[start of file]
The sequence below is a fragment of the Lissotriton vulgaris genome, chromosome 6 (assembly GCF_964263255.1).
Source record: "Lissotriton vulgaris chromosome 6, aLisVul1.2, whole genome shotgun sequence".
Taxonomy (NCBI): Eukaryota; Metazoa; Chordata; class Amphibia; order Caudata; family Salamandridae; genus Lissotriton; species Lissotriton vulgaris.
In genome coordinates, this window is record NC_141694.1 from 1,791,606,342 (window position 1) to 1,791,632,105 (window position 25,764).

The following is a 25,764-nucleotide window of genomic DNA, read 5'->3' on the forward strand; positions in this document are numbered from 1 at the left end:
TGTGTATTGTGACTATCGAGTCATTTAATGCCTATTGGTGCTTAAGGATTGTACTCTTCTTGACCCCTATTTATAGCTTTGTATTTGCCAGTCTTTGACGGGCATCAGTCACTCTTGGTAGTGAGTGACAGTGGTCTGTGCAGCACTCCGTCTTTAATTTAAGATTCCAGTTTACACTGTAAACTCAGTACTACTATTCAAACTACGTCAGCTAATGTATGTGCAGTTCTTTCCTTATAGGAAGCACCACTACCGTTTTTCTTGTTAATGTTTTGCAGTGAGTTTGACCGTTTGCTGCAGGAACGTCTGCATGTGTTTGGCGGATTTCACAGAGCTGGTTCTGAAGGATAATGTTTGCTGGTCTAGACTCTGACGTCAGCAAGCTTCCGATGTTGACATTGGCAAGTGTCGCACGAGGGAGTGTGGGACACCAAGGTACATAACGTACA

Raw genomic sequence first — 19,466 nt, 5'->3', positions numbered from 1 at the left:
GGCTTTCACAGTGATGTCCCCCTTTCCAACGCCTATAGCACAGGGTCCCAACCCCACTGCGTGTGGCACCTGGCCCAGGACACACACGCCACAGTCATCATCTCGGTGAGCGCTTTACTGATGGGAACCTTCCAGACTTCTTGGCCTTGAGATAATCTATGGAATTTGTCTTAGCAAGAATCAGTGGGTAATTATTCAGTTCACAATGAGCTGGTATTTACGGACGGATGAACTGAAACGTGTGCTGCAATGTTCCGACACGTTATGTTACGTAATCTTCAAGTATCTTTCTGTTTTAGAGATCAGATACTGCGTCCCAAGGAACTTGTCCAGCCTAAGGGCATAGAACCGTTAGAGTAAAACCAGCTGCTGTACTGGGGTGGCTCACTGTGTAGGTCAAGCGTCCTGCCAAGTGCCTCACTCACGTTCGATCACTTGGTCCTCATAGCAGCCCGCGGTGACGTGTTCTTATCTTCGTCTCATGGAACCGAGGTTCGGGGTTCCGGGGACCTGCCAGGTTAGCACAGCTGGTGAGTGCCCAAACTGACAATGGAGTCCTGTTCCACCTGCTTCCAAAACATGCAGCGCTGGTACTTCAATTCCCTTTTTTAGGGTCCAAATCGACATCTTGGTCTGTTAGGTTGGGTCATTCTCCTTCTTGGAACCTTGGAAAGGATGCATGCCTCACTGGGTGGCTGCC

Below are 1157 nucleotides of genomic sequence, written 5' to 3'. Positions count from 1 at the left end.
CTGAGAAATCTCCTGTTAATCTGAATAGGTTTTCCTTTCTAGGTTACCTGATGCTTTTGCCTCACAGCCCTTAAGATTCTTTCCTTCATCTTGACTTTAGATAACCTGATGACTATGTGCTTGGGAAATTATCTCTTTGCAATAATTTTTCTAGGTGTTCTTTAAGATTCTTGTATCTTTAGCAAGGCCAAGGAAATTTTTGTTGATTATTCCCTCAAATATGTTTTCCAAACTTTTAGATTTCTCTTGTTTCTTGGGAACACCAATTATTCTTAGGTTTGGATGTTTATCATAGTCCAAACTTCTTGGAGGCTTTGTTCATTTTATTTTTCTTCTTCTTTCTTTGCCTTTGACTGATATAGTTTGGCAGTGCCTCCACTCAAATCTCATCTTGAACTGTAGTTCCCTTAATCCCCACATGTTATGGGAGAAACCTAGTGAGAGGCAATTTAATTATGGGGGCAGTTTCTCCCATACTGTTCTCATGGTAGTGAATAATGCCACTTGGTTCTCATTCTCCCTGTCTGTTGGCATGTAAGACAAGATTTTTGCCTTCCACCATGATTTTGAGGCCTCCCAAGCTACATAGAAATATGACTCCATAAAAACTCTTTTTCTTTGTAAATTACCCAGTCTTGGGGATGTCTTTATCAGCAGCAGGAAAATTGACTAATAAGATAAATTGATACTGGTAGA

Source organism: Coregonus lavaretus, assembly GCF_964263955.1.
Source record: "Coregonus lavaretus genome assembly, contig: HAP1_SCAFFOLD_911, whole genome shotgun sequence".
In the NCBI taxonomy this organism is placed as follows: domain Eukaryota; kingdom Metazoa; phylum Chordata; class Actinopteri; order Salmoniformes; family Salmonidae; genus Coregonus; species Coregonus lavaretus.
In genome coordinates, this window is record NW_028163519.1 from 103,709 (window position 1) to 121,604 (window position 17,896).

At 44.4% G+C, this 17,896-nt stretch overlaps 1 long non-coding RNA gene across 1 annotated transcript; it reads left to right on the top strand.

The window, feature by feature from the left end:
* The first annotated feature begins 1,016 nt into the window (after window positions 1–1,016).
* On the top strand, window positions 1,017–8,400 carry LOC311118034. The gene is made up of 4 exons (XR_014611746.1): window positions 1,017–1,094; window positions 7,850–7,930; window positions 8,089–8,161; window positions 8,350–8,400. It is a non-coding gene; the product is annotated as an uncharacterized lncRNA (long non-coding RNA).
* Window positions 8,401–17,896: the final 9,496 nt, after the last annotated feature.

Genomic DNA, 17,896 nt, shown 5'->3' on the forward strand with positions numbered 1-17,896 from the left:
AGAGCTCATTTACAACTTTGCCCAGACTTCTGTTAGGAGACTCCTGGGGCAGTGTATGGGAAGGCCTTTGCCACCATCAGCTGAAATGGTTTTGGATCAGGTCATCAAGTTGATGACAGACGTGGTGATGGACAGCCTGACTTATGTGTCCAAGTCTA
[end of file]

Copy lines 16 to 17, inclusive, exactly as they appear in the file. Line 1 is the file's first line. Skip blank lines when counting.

The window, feature by feature from the left end:
* The first annotated feature begins 1,016 nt into the window (after window positions 1–1,016).